Overview of the Issue
Striped bass are one of the most important fisheries on the Atlantic coast. However, overfishing and poor environmental conditions led to the collapse of the fishery in the 1980s. Through the hardship and dedication of both commercial and recreational fishermen, the stock was rebuilt in 1995. In fact, striped bass are the most caught saltwater fish in terms of pounds by recreational anglers.
In 2015, the Atlantic States Marine Fisheries Commission (ASMFC) reduced the striped bass harvest by 25% to stabilize a continuous decline in spawning stock biomass since 2003. Unfortunately, the 2015 management action did not hit the mark and the 2018 Atlantic striped bass benchmark assessment concluded the resource is overfished and experiencing overfishing. Female spawning stock biomass continues to decline and is estimated at 151 million pounds, below both the “threshold” of 202 million pounds and below the “target” of 252 million pounds. In response, ASMFC implemented an 18% reduction in 2020 harvest to end overfishing immediately and begin rebuilding the spawning stock biomass.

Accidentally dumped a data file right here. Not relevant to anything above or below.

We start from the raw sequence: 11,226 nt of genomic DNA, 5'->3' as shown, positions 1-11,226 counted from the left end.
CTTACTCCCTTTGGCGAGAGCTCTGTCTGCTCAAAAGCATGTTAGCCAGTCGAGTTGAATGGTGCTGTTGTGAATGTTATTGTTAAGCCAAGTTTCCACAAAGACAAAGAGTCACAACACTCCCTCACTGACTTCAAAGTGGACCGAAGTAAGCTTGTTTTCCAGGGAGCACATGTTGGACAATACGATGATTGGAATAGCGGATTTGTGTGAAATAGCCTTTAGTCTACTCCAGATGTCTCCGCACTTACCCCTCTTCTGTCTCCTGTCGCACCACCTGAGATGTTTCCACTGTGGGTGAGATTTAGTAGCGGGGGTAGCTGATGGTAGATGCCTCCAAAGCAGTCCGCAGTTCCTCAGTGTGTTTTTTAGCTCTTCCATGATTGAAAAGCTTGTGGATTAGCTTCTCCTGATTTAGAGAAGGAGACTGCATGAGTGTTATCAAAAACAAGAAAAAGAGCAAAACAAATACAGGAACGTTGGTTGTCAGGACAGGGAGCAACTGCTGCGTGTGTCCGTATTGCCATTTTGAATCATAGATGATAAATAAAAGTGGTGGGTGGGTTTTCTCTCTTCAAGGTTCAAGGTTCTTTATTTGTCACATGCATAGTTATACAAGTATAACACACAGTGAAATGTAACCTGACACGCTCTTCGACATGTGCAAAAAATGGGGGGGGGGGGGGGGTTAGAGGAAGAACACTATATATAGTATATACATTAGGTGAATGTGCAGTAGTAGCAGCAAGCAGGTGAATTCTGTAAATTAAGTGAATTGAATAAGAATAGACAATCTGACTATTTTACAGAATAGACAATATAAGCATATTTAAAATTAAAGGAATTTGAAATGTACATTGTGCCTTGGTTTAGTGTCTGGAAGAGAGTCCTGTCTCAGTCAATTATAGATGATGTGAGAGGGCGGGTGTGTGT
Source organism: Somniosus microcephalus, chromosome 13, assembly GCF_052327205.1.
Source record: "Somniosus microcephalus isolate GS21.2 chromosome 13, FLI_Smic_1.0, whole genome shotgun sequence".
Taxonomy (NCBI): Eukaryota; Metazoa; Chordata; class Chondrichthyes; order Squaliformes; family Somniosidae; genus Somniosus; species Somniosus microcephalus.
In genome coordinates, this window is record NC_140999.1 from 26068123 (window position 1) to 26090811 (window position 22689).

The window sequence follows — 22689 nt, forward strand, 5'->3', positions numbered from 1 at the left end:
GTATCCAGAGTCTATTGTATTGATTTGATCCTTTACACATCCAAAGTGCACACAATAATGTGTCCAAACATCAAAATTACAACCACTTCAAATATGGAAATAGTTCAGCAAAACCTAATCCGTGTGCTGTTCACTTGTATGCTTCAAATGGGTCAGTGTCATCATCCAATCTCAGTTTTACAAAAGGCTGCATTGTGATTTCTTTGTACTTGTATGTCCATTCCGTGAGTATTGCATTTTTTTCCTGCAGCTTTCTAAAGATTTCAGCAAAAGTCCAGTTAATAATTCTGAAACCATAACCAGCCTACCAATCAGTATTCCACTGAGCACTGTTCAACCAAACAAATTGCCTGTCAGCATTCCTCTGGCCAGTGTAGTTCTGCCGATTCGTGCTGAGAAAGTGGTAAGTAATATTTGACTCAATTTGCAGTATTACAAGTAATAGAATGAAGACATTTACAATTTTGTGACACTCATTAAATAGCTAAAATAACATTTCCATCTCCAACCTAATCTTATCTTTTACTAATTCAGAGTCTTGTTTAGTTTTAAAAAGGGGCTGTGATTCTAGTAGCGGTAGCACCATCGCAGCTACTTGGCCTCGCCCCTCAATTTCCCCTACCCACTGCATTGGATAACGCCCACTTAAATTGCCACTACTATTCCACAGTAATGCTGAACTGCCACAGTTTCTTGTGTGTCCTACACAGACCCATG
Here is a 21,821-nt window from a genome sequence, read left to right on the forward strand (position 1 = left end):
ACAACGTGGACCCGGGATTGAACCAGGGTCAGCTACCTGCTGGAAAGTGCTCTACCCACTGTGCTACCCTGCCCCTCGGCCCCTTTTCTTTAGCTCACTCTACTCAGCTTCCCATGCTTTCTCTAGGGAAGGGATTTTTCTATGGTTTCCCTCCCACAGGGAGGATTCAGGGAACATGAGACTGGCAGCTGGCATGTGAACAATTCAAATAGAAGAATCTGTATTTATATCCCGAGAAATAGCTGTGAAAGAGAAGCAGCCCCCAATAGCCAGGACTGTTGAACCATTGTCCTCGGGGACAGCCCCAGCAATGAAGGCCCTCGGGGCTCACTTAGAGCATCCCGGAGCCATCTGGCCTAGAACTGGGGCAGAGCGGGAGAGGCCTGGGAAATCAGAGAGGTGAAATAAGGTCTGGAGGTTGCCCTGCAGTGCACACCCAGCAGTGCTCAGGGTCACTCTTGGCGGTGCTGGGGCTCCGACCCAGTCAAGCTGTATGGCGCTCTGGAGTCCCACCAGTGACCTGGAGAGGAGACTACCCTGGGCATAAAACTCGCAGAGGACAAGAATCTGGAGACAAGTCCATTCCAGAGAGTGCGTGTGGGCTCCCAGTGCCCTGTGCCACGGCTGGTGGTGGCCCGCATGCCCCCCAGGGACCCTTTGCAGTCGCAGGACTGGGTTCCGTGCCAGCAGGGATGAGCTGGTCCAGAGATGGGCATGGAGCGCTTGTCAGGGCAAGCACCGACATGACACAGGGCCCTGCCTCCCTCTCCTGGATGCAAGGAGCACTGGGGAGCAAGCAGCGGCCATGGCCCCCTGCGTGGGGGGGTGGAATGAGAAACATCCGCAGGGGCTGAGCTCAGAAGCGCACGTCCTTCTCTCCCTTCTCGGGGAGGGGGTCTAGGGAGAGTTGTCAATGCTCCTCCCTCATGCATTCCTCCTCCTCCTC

As a follow up action, ASMFC initiated Amendment 7 to the Fishery Management Plan in August 2020 that will focus on the following management topics: (1) fishery goals and objectives; (2) stock rebuilding/timeframe; (3) management triggers; (4) biological reference points; (5) regional management (recreational measures, coastal and producer areas, regional reference points); (6) recreational discard mortality; (7) conservation equivalency; (8) recreational accountability; and (9) coastal commercial quota allocation.